t the onset of every spring and winter, the shepherds of Hunza trek through rugged mountains to a higher altitude where they rear their sheep and goats for the remainder of the summer season — they return once the snow sets in.
Marifat, my guide, convinces me to try this route favoured by the locals. “The lower Hunza valley will shut down for the Ashura procession,” says my guide Marifat. “We should go to Sost and trek along the shepherds’ trail to the pastureland — Boybar.”
Marifat says there is “something different” at the end of the trek and I’m eager to see how.
We plan to depart at 7am the next morning but we’re reluctant to part with our cozy blankets. Instead we set off at 10am for Jamalabad, the starting point of our trek.
The trek to Boybar, at a height of 3,500m, takes three hours. Marifat feels we can make it in time. I hope he is correct — stormy clouds have appeared in the distance.
As we trek along the Shikarjerab River, we see the large boulders and rocks that had damaged the only road and bridges in a landslide and floods that occurred earlier in the summer.
Shepherding is an activity that has been carried on through generations with each shepherd picking up this knowledge from their parents and elders.
Knowledge of how to rear cattle, to use their feet and body to understand the terrain, to map and navigate the jagged, slippery edges and trails across the mighty mountains of the Karakorum Range is passed on from father to son.
This unusual trek in Hunza is a difficult one but is worth it
However, recently pastoral life has become more unpredictable for the shepherds and people living in Hunza. “Usually snow and rainfall has a somewhat fixed pattern but now because of climate change, the weather is difficult to predict.” says Marifat.
Earlier, sheperds were able to grow enough animal feed at home to last them the whole winter. However the longer winter season has meant they have to buy more expensive feed from the market.
After an hour, we stop to take a break and warm ourselves up with some chai. For the next four hours, we navigate a steep path over rocks, a makeshift bridge made of flat stones and bamboo shafts, and narrow ledges where there is always the risk of a mudslide.
About four hours into a difficult trek it begins to snow lightly. I ask Marifat how much more further we have to go, to which he replies: “It’s just up ahead”. I am later forced to question his sense of distance when our destination does not arrive for another 40 minutes.
Finally, after five hours of trekking, we reach a flat vale surrounded by a faded brown landscape dotted with bare trees.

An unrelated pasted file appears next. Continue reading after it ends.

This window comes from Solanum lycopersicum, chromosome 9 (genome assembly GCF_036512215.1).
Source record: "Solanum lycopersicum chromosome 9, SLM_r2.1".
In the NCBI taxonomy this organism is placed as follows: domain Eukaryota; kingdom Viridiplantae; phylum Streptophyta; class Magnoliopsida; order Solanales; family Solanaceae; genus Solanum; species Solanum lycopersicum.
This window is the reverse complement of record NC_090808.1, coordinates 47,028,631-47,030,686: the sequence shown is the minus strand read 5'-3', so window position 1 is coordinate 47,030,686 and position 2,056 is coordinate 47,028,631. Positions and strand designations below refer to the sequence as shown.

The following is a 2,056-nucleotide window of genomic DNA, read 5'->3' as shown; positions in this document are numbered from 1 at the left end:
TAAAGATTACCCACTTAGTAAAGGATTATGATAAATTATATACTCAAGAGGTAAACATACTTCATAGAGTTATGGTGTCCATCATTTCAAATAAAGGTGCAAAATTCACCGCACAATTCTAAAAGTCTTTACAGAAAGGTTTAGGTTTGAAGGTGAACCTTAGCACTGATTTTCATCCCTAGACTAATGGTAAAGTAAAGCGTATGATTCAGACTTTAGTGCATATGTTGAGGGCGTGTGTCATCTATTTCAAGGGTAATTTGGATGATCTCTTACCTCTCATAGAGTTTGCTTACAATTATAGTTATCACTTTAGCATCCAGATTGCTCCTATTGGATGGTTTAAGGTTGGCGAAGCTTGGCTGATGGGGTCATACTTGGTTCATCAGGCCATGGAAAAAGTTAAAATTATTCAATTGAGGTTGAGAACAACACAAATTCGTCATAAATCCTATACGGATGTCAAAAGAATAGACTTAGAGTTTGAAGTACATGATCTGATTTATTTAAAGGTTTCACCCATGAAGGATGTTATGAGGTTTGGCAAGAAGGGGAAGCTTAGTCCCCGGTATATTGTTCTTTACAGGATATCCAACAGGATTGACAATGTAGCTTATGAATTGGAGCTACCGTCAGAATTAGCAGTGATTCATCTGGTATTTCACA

Further up the mountains, heavy clouds hang over us — a ghastly reminder of the approaching cold night. The gush of the Shikerjerab lightly interjects with the frequent call of shepherds herding their animals at the end of the day. Breathless and exhausted, I sit on a stone and recount how we had to make uncertain choices to select the safest path. At every turn Marifat would check for loose rocks, safe bridges, steep and uneven muddy pathways that were still loose from the floods a few months earlier.
After setting up camp, we set about preparing dinner. By this time it has begun to snow heavily and the temperature has dipped. We eat boiled rice with vegetables and eggs followed by doodh pati. Outside we can hear the snow falling. As the temperatures dip further, we snuggle into our sleeping bags.
In the morning, the landscape has radically transformed: a blanket of snow engulfs us. Marifat says we may need to return — the weather will become colder and restrict our way back. We scrap our plans to stay for two more days.
The shepherds camping nearby invite us for chai. Marifat asks them if we should stay till it stops snowing. The shepherds suggest it’s better if we make our back as soon as possible.
After finishing tea, we quickly pack up and head back but the trek this time takes longer. One has to be careful with each and every step since the old layers of snow have begun to frost over. A wrong step and it’s a quick slide down the steep mountain and into the freezing, gushing river below us.
“How do you walk so confidently?” I ask Marifat after observing his deft movements. “We’re born on the roofs of the world, we understand them,” he answers back with a smile.
After three hours, we finally catch up with the shepherds who have stopped at the banks of the Shikerjerab River to cross over a makeshift bridge. They are guiding their flock over the passageway, each one keeping a track of their respective goat, ram or sheep.
Like the herd, we too shall soon be back where we started. Only this time, I am a changed person with a deeper appreciation of this symbiotic relationship between man and nature.
The writer is a freelance environmental journalist writing about indigenous narratives on land, water and urban spaces. He tweets *@_basilandrews***
Published in Dawn, Books & Authors, January 29th , 2017